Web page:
United States District Court, W.D. Virginia, Roanoke Division
Shauntez Hayes, Pro Se Plaintiff.
P. Jones, United States District Judge.
plaintiff, a Virginia jail inmate, filed this civil rights
action under 42 U.S.C. § 1983, alleging that jail
officials were not providing him with adequate medical care.
The court directed Hayes to file an amended complaint
providing sufficient factual detail about what the defendants
had done or failed to do that violated his constitutional
rights. Hayes then filed his Amended Complaint. Hayes also
filed a motion that the court construes as seeking
preliminary injunctive relief to obtain medical care. The
court directed jail officials to respond and they have done
so. Upon review of these submissions, I conclude that
Hayes's Amended Complaint must be summarily dismissed for
failure to state a claim upon which relief can be granted. As
such, his motion for interlocutory injunctive relief is moot.
Amended Complaint, Hayes names two defendants, Gregory
Winston, the superintendent of New River Valley Regional
Jail, and Lisa Ferguson, a registered nurse and director of
the jail's medical department. He alleges that in July
2018, he was booked into the jail and was reviewed by its
medical staff. Hayes told a nurse of his chronic medical
problems and signed a release to allow staff to obtain his
medical records. Hayes filed requests to see a doctor for
migraines, other chronic illnesses, and medications. He
alleges that he was placed on a list to see a provider on
five occasions. but did not see one on four of these
occasions. Am. Compl. 3, ECF No. 17. Hayes alleges that he
was given Tylenol, which is not advised for him
“because of [his] liver, ” that he was
“subjected to endure . . . pain without relief, ”
and to “unhealthy condition and violation of the
American Disability Act [sic].” Id. at 2-4. As
relief in this action, Hayes seeks monetary damages and
seeking to amend, Hayes states that after two requests to get
his “glasses screws tightened, ” he has received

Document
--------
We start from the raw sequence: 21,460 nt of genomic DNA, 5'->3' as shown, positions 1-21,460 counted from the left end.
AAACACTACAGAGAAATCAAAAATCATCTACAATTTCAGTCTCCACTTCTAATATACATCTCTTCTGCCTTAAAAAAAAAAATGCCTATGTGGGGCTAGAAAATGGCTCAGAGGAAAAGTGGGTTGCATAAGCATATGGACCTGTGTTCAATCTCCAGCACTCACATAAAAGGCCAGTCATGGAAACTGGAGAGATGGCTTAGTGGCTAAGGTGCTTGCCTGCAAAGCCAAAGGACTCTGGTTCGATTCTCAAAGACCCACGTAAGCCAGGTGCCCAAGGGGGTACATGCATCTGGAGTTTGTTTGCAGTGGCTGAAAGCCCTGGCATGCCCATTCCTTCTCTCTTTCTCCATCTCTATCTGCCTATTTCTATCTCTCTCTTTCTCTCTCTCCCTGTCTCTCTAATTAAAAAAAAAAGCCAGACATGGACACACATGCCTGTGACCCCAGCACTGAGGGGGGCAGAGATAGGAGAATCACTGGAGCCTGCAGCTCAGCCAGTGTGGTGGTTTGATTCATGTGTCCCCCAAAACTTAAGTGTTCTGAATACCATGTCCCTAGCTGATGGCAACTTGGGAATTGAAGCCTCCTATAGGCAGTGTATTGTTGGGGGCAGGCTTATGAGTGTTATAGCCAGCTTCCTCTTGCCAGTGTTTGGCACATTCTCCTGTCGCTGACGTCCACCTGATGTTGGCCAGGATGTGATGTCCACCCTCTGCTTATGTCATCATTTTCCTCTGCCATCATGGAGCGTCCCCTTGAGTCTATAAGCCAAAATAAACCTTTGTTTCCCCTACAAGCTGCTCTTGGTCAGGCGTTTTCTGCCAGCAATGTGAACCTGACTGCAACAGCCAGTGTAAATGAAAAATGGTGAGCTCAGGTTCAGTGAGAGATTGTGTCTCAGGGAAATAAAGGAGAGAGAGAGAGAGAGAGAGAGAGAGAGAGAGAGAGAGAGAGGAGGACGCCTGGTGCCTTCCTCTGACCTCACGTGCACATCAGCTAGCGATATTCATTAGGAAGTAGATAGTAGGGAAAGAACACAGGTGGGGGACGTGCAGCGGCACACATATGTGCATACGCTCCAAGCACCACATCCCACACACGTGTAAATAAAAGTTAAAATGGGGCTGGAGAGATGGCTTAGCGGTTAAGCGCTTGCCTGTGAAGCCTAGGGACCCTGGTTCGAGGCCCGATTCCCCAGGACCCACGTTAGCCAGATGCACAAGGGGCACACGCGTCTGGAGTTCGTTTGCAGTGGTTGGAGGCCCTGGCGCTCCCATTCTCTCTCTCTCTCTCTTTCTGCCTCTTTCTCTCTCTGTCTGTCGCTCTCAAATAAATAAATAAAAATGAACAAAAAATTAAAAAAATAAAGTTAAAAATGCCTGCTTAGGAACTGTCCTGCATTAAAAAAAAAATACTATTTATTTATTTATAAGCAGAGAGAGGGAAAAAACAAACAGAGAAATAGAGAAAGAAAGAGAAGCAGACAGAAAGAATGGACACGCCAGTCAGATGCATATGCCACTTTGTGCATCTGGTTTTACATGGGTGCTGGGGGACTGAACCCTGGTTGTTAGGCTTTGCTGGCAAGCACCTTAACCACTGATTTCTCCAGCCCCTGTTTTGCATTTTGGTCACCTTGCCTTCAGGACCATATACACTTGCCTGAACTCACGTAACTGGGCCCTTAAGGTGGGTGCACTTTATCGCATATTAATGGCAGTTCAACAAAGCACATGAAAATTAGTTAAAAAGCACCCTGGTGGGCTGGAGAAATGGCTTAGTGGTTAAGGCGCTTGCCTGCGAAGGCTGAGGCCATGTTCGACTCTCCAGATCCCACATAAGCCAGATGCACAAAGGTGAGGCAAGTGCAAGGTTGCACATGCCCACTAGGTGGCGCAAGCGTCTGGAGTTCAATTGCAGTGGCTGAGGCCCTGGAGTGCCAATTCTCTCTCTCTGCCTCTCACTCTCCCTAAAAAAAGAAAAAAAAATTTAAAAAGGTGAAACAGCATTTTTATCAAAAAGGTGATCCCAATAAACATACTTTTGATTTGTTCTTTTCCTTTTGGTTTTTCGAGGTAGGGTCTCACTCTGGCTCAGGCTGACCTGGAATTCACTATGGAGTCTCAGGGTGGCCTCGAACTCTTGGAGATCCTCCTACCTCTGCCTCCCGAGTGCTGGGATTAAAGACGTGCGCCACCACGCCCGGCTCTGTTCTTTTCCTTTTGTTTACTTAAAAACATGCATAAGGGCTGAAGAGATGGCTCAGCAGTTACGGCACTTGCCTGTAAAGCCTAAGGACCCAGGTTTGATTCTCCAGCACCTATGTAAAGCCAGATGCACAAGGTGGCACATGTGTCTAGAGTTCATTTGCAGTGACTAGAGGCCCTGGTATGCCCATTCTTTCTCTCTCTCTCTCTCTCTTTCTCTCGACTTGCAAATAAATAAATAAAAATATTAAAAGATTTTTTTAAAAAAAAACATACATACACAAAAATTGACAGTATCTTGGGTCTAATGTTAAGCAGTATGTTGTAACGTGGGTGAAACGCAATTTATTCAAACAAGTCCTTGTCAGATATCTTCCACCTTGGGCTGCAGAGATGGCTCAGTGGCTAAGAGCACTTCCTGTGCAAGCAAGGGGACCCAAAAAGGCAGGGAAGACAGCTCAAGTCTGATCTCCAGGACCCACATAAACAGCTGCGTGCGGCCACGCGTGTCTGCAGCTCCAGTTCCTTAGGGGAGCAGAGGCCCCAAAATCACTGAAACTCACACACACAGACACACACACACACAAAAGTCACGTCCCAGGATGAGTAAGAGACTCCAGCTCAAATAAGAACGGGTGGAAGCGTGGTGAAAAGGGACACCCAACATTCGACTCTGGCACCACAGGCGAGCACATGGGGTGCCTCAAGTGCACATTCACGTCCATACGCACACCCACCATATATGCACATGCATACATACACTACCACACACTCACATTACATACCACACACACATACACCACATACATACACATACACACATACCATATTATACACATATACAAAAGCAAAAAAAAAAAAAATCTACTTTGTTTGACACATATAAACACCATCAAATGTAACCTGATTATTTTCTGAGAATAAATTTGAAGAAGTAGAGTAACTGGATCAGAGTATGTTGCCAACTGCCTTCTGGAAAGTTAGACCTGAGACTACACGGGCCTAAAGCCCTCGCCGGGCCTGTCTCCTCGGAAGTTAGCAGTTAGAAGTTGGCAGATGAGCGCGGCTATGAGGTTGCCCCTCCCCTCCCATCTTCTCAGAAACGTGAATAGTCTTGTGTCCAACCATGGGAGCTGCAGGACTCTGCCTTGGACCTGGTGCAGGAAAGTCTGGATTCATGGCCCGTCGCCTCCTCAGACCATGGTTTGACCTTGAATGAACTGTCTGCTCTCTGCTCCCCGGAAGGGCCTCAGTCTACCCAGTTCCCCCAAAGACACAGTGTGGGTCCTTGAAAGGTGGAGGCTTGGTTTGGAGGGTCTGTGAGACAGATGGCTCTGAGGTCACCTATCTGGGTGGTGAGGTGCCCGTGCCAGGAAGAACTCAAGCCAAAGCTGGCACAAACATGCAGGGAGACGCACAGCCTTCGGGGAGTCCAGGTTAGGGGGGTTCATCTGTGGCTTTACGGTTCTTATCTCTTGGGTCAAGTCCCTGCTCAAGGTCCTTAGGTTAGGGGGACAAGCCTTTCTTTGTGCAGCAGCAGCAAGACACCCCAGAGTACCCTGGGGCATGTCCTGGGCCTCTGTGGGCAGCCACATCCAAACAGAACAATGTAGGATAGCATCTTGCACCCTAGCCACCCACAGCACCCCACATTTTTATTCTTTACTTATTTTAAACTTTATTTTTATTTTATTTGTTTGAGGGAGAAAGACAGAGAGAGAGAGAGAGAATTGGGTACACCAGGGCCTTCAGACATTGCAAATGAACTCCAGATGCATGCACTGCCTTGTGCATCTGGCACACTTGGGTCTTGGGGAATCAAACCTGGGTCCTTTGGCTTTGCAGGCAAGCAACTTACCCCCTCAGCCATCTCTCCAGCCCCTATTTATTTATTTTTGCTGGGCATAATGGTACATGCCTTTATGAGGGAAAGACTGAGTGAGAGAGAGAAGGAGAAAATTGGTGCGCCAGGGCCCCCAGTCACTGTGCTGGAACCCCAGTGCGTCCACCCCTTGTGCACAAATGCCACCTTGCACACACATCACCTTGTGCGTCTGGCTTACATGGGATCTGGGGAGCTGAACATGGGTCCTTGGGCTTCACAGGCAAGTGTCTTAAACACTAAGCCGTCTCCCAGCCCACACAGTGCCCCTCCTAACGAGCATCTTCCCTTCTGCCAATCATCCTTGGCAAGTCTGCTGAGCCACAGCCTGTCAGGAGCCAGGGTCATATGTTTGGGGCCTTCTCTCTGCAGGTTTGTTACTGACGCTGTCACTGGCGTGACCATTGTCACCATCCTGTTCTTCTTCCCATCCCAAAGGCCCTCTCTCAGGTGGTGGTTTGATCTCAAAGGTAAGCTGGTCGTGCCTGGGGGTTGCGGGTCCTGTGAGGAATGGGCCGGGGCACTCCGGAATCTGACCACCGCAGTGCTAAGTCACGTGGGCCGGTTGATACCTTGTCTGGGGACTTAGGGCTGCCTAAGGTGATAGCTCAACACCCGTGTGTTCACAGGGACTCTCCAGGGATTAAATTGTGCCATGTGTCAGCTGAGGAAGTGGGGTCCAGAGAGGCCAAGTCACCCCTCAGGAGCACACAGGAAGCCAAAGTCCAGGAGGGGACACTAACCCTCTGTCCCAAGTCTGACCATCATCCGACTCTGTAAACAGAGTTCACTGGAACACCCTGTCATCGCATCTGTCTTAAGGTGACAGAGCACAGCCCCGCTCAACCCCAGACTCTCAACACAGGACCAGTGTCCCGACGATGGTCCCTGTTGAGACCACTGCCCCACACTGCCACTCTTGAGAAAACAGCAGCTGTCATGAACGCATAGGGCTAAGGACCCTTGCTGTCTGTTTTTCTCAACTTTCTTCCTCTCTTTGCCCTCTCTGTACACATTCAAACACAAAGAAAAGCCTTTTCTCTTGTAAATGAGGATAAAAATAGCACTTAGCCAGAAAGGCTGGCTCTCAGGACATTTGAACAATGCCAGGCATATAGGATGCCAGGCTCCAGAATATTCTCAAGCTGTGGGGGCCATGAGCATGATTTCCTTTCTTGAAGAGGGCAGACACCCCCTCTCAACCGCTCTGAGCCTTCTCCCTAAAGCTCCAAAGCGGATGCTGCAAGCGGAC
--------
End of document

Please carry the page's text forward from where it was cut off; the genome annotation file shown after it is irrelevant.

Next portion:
no response. Mot. Am. 1, ECF No. 18. He asserts that because
he suffers from glaucoma and cataracts, not having full use
of his glasses puts him “at severe risk for more
intense migraines” and limits his ability to read or
conduct personal care. Id. at 1-2.
the court specifically directed Hayes to describe actions or
omissions by each of the two defendants in violation of his
constitutional rights, Hayes' has failed to do so,
despite being given a second opportunity. See, e.g.,
Vinnedge v. Gibbs, 550 F.2d 926, 928 (4th Cir. 1977)
(finding that under § 1983, “[l]iability will only
lie where it is affirmatively shown that the official charged
acted personally in the deprivation of the plaintiff['s]
rights”) (internal quotation marks and citation
omitted). Because Hayes still fails to state specific actions
by the defendants that violated his constitutional rights, I
will summarily dismiss with prejudice this action for failure
to state a claim upon which relief can be granted.
See 28 U.S.C. § 1915A(b)(1). Because the case
must be closed, I will also dismiss Hayes' motion seeking
interlocutory injunctive relief as moot.
separate order will be entered in accordance with this
 Hayes also alleges that he never
received an answer to any of his grievances, except one.
Id. at 4. He has no viable § 1983 claim for
denial of access to the grievance procedures. See Booker
v. S.C. Dep't of Corr., 855 F.3d 533, 541 (4th Cir.
2017) (“[I]nmates have no constitutional entitlement or
due process interest in access to a grievance
 In addition, Hayes seeks release from
confinement, based on his purported need for medical care and
his inability to post bail. He is advised that release from
confinement is not a form of relief available under §
1983. It is well established that an inmate may challenge the
fact or duration of his detention based on federal
constitutional grounds only by filing a petition for a writ
of habeas corpus, after first exhausting available state
court remedies. See Preiser v. Rodriguez, 411 U.S.
475, 489 (1973); 28 U.S.C. § 2254(b).
 In any event, I do not find that Hayes
is entitled to interlocutory injunctive relief. Because such
relief is an extraordinary remedy, the plaintiff must show
that he “is likely to succeed on the merits, that he is
likely to suffer irreparable harm in the absence of
preliminary relief, that the balance of equities tips in his
favor, and that an injunction is in the public
interest.” Winter v. Nat. Res. Def. Council,
Inc., 555 U.S. 7, 20 (2008).
The defendants have provided sworn evidence that
medical officials at the jail have responded in writing to
each request that Hayes has submitted about medical concerns.
In addition, he has received care from nurses on several
A jail doctor examined Hayes on October 5, 2018, after
he reported having been diagnosed with and treated in the
past for lupus, fibromyalgia, and a history of back and neck
surgeries. The doctor's review of Hayes's records
indicated diagnoses of chronic pain syndrome, bipolar
disorder, fibromyalgia, and hepatitis C. The records also
showed a prior discontinuation of medications for lupus, no
recent prescription for narcotics to treat fibromyalgia, and